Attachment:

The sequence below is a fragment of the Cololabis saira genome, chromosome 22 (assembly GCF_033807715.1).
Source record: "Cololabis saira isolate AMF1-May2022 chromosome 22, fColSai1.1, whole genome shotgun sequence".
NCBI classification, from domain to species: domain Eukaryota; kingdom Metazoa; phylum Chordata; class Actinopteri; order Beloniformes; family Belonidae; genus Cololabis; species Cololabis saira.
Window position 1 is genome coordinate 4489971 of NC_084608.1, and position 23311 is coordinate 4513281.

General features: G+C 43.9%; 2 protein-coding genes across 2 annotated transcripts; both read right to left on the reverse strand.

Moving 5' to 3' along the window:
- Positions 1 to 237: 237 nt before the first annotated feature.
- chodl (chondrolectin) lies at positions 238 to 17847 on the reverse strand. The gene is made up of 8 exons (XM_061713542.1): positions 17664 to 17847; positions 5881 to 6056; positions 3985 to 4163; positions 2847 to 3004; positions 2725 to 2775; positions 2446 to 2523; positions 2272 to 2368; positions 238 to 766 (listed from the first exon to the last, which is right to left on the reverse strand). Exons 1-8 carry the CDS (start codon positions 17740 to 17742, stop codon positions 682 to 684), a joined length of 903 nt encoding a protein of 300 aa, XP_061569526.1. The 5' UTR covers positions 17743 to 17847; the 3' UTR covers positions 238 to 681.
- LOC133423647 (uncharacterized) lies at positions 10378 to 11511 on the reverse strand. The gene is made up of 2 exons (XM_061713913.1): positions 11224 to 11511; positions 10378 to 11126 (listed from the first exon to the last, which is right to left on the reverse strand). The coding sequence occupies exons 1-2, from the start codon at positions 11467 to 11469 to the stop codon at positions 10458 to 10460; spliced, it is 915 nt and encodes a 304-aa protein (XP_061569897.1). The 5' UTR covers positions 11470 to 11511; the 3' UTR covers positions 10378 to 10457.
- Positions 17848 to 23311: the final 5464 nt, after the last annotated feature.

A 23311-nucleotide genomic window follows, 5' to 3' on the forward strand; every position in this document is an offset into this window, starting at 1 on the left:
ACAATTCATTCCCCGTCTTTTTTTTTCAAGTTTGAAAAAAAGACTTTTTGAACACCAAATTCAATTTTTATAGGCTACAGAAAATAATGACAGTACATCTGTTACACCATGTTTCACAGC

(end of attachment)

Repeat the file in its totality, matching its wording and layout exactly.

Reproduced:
The sequence below is a fragment of the Cololabis saira genome, chromosome 22 (assembly GCF_033807715.1).
Source record: "Cololabis saira isolate AMF1-May2022 chromosome 22, fColSai1.1, whole genome shotgun sequence".
NCBI classification, from domain to species: domain Eukaryota; kingdom Metazoa; phylum Chordata; class Actinopteri; order Beloniformes; family Belonidae; genus Cololabis; species Cololabis saira.
Window position 1 is genome coordinate 4489971 of NC_084608.1, and position 23311 is coordinate 4513281.

General features: G+C 43.9%; 2 protein-coding genes across 2 annotated transcripts; both read right to left on the reverse strand.

Moving 5' to 3' along the window:
- Positions 1 to 237: 237 nt before the first annotated feature.
- chodl (chondrolectin) lies at positions 238 to 17847 on the reverse strand. The gene is made up of 8 exons (XM_061713542.1): positions 17664 to 17847; positions 5881 to 6056; positions 3985 to 4163; positions 2847 to 3004; positions 2725 to 2775; positions 2446 to 2523; positions 2272 to 2368; positions 238 to 766 (listed from the first exon to the last, which is right to left on the reverse strand). Exons 1-8 carry the CDS (start codon positions 17740 to 17742, stop codon positions 682 to 684), a joined length of 903 nt encoding a protein of 300 aa, XP_061569526.1. The 5' UTR covers positions 17743 to 17847; the 3' UTR covers positions 238 to 681.
- LOC133423647 (uncharacterized) lies at positions 10378 to 11511 on the reverse strand. The gene is made up of 2 exons (XM_061713913.1): positions 11224 to 11511; positions 10378 to 11126 (listed from the first exon to the last, which is right to left on the reverse strand). The coding sequence occupies exons 1-2, from the start codon at positions 11467 to 11469 to the stop codon at positions 10458 to 10460; spliced, it is 915 nt and encodes a 304-aa protein (XP_061569897.1). The 5' UTR covers positions 11470 to 11511; the 3' UTR covers positions 10378 to 10457.
- Positions 17848 to 23311: the final 5464 nt, after the last annotated feature.

A 23311-nucleotide genomic window follows, 5' to 3' on the forward strand; every position in this document is an offset into this window, starting at 1 on the left:
ACAATTCATTCCCCGTCTTTTTTTTTCAAGTTTGAAAAAAAGACTTTTTGAACACCAAATTCAATTTTTATAGGCTACAGAAAATAATGACAGTACATCTGTTACACCATGTTTCACAGC